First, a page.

It doesn’t need to be dog’s life for old greyhounds
AFFECTIONATE and inquisitive, there is no animal more grateful than a greyhound that is experiencing family life for the first time.
But with an estimated 10,000 dogs retiring from racing in the UK every year, rehoming them is a constant battle. It is a desperate situation that former veterinary nurse Lois Sinclair became painfully aware of after she started work at a surgery in Loanhead.
“Through working at the practice, I saw a lot of greyhounds come in and I just fell for them,” she says. “They are such wonderful dogs. There’s just something about them – when you meet them they get under your skin. I just felt I couldn’t walk away from the situation.”
After much careful consideration, Lois established Gracehounds – a rehoming service that has only just received its charitable status. It is now her mission to establish a register of foster carers so greyhounds that have retired from racing can get used to family life before being rehoused permanently.
“If a dog is racing, it is essentially a working dog and living in kennels,” says Lois, “Its whole world has revolved around either the kennel or the racetrack, so it has led a very sheltered life. Some of them have never met another dog except when it is racing. So when its racing days are over, you are taking on a dog with very limited experience.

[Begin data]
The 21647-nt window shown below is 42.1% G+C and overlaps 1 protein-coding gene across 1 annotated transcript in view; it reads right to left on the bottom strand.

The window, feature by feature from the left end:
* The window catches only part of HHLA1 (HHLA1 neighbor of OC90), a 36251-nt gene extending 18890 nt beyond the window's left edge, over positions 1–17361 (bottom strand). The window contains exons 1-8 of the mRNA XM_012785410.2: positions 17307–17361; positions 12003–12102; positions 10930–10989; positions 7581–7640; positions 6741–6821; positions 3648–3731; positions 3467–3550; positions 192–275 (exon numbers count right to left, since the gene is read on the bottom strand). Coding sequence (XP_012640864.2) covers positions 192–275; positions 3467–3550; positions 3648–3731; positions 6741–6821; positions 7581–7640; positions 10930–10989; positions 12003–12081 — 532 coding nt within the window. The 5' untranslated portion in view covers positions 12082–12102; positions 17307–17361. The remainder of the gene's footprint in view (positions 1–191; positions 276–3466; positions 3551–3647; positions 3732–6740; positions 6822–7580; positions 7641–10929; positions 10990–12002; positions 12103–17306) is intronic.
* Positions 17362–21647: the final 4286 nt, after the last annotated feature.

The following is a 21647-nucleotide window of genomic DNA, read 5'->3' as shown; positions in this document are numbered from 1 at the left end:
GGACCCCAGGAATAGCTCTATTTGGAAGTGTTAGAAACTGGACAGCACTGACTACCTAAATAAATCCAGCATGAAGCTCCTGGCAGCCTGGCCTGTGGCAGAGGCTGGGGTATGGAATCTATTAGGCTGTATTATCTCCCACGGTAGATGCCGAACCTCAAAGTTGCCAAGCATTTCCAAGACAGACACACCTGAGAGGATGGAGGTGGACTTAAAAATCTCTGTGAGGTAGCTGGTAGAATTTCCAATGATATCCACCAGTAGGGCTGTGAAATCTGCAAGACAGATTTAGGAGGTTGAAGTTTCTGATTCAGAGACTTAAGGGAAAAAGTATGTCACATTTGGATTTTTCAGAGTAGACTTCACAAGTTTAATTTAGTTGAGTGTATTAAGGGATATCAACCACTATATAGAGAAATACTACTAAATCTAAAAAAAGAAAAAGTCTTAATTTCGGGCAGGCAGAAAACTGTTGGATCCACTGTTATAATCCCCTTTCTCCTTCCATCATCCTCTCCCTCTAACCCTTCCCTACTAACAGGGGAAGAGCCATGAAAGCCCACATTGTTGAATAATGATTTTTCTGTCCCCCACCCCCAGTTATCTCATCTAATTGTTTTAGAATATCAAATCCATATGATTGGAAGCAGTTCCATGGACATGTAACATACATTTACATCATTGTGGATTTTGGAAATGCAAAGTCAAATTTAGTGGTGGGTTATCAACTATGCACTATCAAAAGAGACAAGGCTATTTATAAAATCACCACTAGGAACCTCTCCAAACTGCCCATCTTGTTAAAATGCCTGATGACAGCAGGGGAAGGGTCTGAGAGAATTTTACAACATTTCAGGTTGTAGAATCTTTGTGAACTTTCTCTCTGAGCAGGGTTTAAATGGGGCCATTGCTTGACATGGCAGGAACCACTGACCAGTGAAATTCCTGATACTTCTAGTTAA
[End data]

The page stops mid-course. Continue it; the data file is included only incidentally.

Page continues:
“Fostering a greyhound is so rewarding because you are introducing the dog to home life. Although they are adult dogs, they will never have seen a Hoover or a washing machine. It’s wonderful watching doors open in their world as they experience new things.”
While there is no dog track in the Lothians, there are lots of trainers and they take their dogs to race at tracks in Ayr, Gretna and Fife. A greyhound’s career often ends when the dog becomes injured but sometimes a dog will refuse to run and so they too are of no use to the trainer.
If a dog has had a successful racing career, it will only be between three and four years old so have many years of life still ahead of it. And while some greyhound trainers will be responsible and do their best to find a new home for their dog, the treatment handed out by others can be cruel and there have been cases where dogs are abandoned with their ears cut off – done so the owner cannot be traced by ID marks tattooed inside the dog’s ear.
“A lot of these dogs need help and, for some, it’s been a very hard life – they are either running or they are of no use,” says Lois.
“Some times they are brought in to the vets to be put to sleep at the end of their career but some trainers will try hard to find new homes.
“Sometimes they are just tied to trees and left in the woods. It can be very unpleasant.
“But I’m not saying I’m against racing and we have to work with trainers to make sure these dogs are looked after when their careers are over.”
Lois has the backing of her former employer, the Ian C R Butt Veterinary practice, and although Lois is based at Lasswade, she is appealing for animal lovers from across the region to help her rehome these dogs.
Those who are already fond of greyhounds or just want to meet one before committing themselves to foster or permanent care are welcome to join Lois at Vogrie Country Park on the last Sunday of every month.